Ironwood Pharmaceuticals is a bit of throwback in biotech. And this is the year the Cambridge, MA-based company (NASDAQ: IRWD) will find out if some old-school sensibility, combined with new technology, can still pay off.
While many of today’s biotechs aspire to become bite-size entities that are easily absorbed by Big Pharma acquirers, Ironwood has built its own sales force and staffed up to more than 500 people. While many others are focusing on drugs with sky-high prices for narrow patient populations, Ironwood and its partner Forest Laboratories (NYSE: FRX) are planning to spend as much as $300 million this year marketing a new pill for millions of people. While investors fixate on short-term earnings, Ironwood likes to talk about the potential of its golden goose all the way through the end of its patent life in 2026.
“We’ve always talked about two simple, but very hard objectives. We think we can create new medicines and get them to patients. We have one now and it’s pretty amazing,” says Ironwood CEO Peter Hecht. “And we always try to stay focused on generating great returns for our owners. If we can do those things, we’ll earn the right to keep doing it.”
The pressure is on this year for Ironwood to show that its long-term strategy is on the right track.
For those new to the story, Ironwood won FDA approval back in August for an oral capsule called linaclotide (Linzess). It’s a treatment for chronic constipation and irritable bowel syndrome with constipation in adults. Ironwood and Forest estimate there are 10 million adults in the U.S. who suffer from chronic abdominal pain and constipation and see a doctor about their symptoms at least three times a year. Patients with irritable bowel syndrome with constipation and chronic constipation can use laxatives, but they don’t tend to use them chronically, because they tend to make abdominal pain worse. Ironwood’s drug, importantly, has shown that it can both improve bowel movements and relieve abdominal pain.
While Ironwood and Forest essentially have this category to themselves, there is a precedent for it, Novartis’ tegaserod maleate (Zelnorm). That drug reached $561 million in peak sales in 2006, before it was pulled from the market in March 2007 because of cardiovascular risks. The Zelnorm story has long intrigued Ironwood’s investors, because that drug was ramping up with 35 percent annual growth, well on its way to being a blockbuster, even though it didn’t relieve gut pain like Ironwood’s drug has in clinical trials. (Ironwood has spent years trying to understand why its drug works against pain, and now believes it acts on pain fibers in the gut, and stops them from excessively firing, says Ironwood’s chief scientist, Mark Currie. For more on the scientific difference between the drugs, see this Ironwood profile from 2008.)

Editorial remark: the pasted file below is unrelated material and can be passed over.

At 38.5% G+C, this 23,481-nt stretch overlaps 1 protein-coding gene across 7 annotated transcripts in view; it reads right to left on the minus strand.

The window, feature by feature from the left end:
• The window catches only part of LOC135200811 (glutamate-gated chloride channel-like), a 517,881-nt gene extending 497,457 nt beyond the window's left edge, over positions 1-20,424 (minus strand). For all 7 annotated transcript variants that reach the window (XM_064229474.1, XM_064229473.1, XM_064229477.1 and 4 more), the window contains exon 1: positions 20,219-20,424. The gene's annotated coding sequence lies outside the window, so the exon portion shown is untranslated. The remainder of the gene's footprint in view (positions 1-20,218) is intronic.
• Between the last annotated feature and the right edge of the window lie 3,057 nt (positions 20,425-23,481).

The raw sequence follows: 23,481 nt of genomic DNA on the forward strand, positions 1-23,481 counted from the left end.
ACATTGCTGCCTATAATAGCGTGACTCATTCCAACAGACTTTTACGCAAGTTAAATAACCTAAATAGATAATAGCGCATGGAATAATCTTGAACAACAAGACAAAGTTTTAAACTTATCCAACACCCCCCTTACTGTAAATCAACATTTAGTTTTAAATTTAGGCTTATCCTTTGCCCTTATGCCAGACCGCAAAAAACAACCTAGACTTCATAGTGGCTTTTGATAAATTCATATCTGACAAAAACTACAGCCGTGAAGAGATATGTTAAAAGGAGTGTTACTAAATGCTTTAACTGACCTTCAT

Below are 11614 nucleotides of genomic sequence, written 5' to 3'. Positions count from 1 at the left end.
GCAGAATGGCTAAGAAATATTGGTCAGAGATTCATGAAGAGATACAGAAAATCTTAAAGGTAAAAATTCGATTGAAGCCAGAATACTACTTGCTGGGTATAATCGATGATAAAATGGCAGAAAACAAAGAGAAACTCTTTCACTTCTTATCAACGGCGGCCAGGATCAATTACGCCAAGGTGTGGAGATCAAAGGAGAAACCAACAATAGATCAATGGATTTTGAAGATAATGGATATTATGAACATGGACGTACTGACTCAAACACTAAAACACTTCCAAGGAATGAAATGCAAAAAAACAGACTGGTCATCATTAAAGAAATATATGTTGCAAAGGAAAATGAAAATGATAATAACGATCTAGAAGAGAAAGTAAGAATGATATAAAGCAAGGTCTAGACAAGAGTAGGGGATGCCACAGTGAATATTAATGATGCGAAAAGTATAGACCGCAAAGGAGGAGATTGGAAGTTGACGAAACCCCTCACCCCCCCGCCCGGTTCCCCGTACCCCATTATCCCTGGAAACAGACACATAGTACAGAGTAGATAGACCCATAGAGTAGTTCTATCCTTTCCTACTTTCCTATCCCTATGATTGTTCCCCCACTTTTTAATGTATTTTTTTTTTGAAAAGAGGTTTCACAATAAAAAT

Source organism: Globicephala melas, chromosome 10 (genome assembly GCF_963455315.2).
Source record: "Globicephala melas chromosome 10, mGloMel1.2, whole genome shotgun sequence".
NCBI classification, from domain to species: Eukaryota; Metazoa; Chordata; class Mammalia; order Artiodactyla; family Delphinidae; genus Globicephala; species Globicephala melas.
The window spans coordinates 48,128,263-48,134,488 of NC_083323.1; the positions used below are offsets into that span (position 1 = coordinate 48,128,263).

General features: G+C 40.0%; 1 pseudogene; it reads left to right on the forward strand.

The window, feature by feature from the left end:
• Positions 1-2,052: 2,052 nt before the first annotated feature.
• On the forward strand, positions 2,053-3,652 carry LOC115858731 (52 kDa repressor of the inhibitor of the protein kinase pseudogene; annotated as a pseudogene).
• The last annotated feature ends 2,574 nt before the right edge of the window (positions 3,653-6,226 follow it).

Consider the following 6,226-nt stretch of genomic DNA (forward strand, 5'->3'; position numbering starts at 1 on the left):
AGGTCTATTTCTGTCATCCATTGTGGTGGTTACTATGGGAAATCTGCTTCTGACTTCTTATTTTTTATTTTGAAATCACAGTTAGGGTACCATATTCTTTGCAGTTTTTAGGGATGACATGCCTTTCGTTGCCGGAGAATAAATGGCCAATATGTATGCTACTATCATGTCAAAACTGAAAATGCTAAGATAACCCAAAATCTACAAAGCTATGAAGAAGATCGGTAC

Given the opportunity in a wide-open field of primary care medicine, Ironwood and Forest are pulling out all the stops. Ironwood has hired 160 sales reps and Forest has deployed another 1,300 people who are charged with selling to a group of 85,000 high-prescribing primary care physicians and gastroenterologists. The marketing budget for the first year will be between $250 million and $300 million, split evenly between the companies, Ironwood commercial chief Tom McCourt said on a Jan. 15 conference call with investors.
It’s still too early to say how well Ironwood and Forest have done in the early days of this product rollout. But here are a few key events that have happened so far:
—The drug was formally introduced for sale in the U.S. on Dec. 17, and racked up $19.2 million in net sales in the final two weeks of the year. Some of the sales are attributed to inventory stockpiling at 44,000 pharmacies around the U.S., though, so that performance isn’t really an indicator yet of what patient demand will look like through the year.
—The price was set at $7.10 a day, or about … Next Page »
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